While we don’t want to downplay what our children are experiencing, at the same time we don’t want to agree that they can’t learn to handle their anxious feelings. I’ve written before about the SPACE program at Yale. The children are the patients, but they rarely attend therapy sessions. Rather, the sessions are with parents and adult family members, with the philosophy that parents can change their own behavior; “they do not need to make their child change.” The two prongs of the therapy teach parents how to be more supportive of their children and at the same, “reduce the accommodations they have been making to the child symptoms.” In short, parents learn how to supportively say to their kids, “I believe in your ability to cope with this anxiety.”
I have not been trained in the SPACE protocol, and I certainly am not a therapist. But its principles fit with what I’ve seen with traumatized kids. Supporting them does not mean leaving them mired in their anxiety. We need to encourage them to believe that, while the world sometimes can be an unpredictable and scary place, they can develop the skills to cope with it. We need to treat these copings skills the same as we would our kids’ learning music or sports or any other skill. We accept and love them where they are, encourage them to practice to hone their skills, recognize and applaud their progress (no matter how small or temporary), and let them know that we believe that they can do great things.
Find Small Victories
While we want to encourage our kids, we don’t want to overwhelm them. Learning skills of any kind takes time and practice. When a child can’t swim, we know that it’s a very bad idea to say “You can do this,” and throw them into the deep end of the pool. No, we start at the shallow end, teach them basic skills, and gradually add more complex skills. We need to follow the same model to help our kids learn the skills they need to deal with anxiety. Start with simple scenarios and concrete rewards (such as extra time to stay up), and then work your way up from the smaller steps to more complex situations.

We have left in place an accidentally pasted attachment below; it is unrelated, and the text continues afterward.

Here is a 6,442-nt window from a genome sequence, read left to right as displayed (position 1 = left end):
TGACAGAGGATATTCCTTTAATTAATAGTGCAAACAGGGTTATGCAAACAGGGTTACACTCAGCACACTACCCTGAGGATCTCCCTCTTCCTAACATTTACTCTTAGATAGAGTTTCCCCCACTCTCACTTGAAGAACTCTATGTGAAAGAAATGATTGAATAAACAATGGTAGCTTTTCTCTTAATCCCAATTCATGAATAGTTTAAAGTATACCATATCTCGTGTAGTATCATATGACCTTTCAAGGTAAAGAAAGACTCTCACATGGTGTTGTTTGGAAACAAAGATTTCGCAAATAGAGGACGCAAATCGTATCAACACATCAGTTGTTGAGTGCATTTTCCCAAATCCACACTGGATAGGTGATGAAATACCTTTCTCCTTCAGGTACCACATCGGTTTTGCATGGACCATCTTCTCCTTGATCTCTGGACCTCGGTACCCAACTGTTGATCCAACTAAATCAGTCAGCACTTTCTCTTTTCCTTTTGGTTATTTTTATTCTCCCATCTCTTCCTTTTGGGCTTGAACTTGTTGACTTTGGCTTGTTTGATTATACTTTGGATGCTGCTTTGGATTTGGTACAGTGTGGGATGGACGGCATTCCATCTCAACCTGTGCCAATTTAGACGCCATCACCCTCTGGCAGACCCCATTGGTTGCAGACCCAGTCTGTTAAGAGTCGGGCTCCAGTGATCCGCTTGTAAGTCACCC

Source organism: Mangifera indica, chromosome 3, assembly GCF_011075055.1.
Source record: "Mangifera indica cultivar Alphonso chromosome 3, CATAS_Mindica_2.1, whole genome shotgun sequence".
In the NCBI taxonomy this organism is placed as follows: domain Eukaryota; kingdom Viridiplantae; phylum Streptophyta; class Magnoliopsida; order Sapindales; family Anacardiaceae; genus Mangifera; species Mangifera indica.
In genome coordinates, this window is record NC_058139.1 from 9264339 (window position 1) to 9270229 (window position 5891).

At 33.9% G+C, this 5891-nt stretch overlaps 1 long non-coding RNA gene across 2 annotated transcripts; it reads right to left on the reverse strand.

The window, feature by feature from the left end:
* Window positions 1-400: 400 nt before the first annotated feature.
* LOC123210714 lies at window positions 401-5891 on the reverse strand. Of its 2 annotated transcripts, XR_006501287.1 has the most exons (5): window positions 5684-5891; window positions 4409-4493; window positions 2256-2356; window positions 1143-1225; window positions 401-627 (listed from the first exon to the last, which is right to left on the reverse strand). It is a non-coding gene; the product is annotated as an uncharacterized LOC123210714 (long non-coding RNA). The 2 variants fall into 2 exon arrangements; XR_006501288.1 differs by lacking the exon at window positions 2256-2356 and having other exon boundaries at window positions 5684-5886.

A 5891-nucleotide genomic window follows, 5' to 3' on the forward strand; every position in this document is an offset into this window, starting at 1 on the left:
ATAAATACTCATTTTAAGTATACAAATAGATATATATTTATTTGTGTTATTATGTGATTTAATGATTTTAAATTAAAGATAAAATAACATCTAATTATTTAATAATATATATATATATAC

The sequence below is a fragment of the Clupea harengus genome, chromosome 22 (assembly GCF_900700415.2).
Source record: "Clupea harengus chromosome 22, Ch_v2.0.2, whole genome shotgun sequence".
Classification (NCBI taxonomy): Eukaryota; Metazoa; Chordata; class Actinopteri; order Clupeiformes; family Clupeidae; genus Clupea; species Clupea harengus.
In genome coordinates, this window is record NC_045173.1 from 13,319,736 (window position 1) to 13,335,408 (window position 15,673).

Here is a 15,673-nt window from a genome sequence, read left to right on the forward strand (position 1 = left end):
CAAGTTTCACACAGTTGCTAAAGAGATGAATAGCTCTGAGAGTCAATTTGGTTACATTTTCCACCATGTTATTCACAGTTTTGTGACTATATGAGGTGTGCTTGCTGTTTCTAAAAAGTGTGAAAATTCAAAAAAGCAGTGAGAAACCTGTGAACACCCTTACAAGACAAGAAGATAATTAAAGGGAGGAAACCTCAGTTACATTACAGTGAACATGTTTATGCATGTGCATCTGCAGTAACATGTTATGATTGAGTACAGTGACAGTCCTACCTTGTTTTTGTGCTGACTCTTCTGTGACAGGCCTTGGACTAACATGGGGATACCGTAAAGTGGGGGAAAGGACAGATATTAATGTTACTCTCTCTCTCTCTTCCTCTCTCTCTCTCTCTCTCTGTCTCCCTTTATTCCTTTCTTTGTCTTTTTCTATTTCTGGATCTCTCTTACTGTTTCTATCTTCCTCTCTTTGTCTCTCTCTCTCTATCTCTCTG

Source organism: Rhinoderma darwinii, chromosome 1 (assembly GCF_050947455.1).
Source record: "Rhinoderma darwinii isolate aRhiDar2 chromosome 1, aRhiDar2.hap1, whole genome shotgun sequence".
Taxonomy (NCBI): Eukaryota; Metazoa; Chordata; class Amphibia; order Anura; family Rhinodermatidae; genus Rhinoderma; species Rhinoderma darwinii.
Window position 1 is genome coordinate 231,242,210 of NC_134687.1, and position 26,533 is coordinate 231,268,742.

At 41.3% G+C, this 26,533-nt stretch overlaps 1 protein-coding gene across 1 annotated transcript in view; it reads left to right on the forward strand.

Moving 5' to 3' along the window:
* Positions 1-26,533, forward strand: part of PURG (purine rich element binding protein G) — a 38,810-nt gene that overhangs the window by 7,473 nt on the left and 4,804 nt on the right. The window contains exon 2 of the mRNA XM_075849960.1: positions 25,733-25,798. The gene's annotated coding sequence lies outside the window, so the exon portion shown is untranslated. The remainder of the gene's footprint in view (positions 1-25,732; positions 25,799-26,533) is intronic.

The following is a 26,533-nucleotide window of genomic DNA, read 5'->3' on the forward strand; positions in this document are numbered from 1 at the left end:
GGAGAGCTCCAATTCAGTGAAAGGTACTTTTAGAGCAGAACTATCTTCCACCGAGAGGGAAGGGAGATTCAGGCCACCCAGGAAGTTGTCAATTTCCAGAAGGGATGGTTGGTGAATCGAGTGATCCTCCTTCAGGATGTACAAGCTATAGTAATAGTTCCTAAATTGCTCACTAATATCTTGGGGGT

Consider whether you can help your children think through or even practice situations that they find stressful. For people who have specific phobias related to flying, for example, therapists often recommend starting with a visit to an airport or a virtual simulation. Think through whether you can do the same sort of thing with your children. If they are worried about going to birthday parties, for example, have them practice shaking hands with the adults and introducing themselves. Role play some possible situations they may encounter with the other kids. Learning etiquette can be a powerful boost to a child’s confidence. There’s a reason that cotillion classes have been a staple of Southern life for decades. Helping children think through potential pitfalls and practice coping skills can help them learn to manage their anxiety.